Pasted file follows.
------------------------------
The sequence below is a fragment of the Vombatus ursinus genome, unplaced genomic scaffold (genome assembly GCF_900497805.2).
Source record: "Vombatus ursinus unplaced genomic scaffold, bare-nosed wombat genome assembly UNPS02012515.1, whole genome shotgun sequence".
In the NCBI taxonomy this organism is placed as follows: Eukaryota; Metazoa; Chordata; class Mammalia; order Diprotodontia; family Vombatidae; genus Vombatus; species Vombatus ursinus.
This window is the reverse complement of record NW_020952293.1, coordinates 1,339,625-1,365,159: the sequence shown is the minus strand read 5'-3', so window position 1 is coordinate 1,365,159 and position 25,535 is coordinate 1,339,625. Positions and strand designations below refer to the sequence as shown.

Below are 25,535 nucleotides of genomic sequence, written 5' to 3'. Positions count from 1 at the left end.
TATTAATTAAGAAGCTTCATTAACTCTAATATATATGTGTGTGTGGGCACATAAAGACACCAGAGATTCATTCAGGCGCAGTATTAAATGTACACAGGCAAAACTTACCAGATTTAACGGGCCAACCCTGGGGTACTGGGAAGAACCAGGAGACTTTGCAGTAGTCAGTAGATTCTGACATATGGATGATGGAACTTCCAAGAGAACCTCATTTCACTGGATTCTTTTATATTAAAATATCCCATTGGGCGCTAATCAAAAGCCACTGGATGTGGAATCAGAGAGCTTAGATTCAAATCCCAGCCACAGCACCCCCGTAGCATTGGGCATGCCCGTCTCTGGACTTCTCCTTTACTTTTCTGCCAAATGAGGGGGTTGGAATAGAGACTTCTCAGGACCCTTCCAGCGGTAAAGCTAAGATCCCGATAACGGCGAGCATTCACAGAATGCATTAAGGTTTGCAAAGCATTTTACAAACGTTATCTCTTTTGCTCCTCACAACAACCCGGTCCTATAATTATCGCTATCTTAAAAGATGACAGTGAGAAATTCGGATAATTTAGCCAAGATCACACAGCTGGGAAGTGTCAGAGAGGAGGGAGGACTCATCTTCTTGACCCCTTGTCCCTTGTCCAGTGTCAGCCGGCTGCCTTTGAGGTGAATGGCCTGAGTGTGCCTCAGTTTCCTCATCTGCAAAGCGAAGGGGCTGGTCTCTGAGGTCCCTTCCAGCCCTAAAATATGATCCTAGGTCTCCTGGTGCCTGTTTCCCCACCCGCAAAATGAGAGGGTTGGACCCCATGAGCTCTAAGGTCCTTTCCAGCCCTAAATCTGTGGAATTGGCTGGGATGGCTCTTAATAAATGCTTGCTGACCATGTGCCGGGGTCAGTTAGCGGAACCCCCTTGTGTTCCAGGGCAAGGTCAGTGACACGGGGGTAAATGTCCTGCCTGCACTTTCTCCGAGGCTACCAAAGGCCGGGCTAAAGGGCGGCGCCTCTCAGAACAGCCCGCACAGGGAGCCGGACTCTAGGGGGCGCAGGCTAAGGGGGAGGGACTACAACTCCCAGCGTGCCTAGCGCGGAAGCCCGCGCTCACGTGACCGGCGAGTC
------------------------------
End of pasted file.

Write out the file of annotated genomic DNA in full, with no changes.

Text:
The sequence below is a fragment of the Vombatus ursinus genome, unplaced genomic scaffold (genome assembly GCF_900497805.2).
Source record: "Vombatus ursinus unplaced genomic scaffold, bare-nosed wombat genome assembly UNPS02012515.1, whole genome shotgun sequence".
In the NCBI taxonomy this organism is placed as follows: Eukaryota; Metazoa; Chordata; class Mammalia; order Diprotodontia; family Vombatidae; genus Vombatus; species Vombatus ursinus.
This window is the reverse complement of record NW_020952293.1, coordinates 1,339,625-1,365,159: the sequence shown is the minus strand read 5'-3', so window position 1 is coordinate 1,365,159 and position 25,535 is coordinate 1,339,625. Positions and strand designations below refer to the sequence as shown.

Below are 25,535 nucleotides of genomic sequence, written 5' to 3'. Positions count from 1 at the left end.
TATTAATTAAGAAGCTTCATTAACTCTAATATATATGTGTGTGTGGGCACATAAAGACACCAGAGATTCATTCAGGCGCAGTATTAAATGTACACAGGCAAAACTTACCAGATTTAACGGGCCAACCCTGGGGTACTGGGAAGAACCAGGAGACTTTGCAGTAGTCAGTAGATTCTGACATATGGATGATGGAACTTCCAAGAGAACCTCATTTCACTGGATTCTTTTATATTAAAATATCCCATTGGGCGCTAATCAAAAGCCACTGGATGTGGAATCAGAGAGCTTAGATTCAAATCCCAGCCACAGCACCCCCGTAGCATTGGGCATGCCCGTCTCTGGACTTCTCCTTTACTTTTCTGCCAAATGAGGGGGTTGGAATAGAGACTTCTCAGGACCCTTCCAGCGGTAAAGCTAAGATCCCGATAACGGCGAGCATTCACAGAATGCATTAAGGTTTGCAAAGCATTTTACAAACGTTATCTCTTTTGCTCCTCACAACAACCCGGTCCTATAATTATCGCTATCTTAAAAGATGACAGTGAGAAATTCGGATAATTTAGCCAAGATCACACAGCTGGGAAGTGTCAGAGAGGAGGGAGGACTCATCTTCTTGACCCCTTGTCCCTTGTCCAGTGTCAGCCGGCTGCCTTTGAGGTGAATGGCCTGAGTGTGCCTCAGTTTCCTCATCTGCAAAGCGAAGGGGCTGGTCTCTGAGGTCCCTTCCAGCCCTAAAATATGATCCTAGGTCTCCTGGTGCCTGTTTCCCCACCCGCAAAATGAGAGGGTTGGACCCCATGAGCTCTAAGGTCCTTTCCAGCCCTAAATCTGTGGAATTGGCTGGGATGGCTCTTAATAAATGCTTGCTGACCATGTGCCGGGGTCAGTTAGCGGAACCCCCTTGTGTTCCAGGGCAAGGTCAGTGACACGGGGGTAAATGTCCTGCCTGCACTTTCTCCGAGGCTACCAAAGGCCGGGCTAAAGGGCGGCGCCTCTCAGAACAGCCCGCACAGGGAGCCGGACTCTAGGGGGCGCAGGCTAAGGGGGAGGGACTACAACTCCCAGCGTGCCTAGCGCGGAAGCCCGCGCTCACGTGACCGGCGAGTC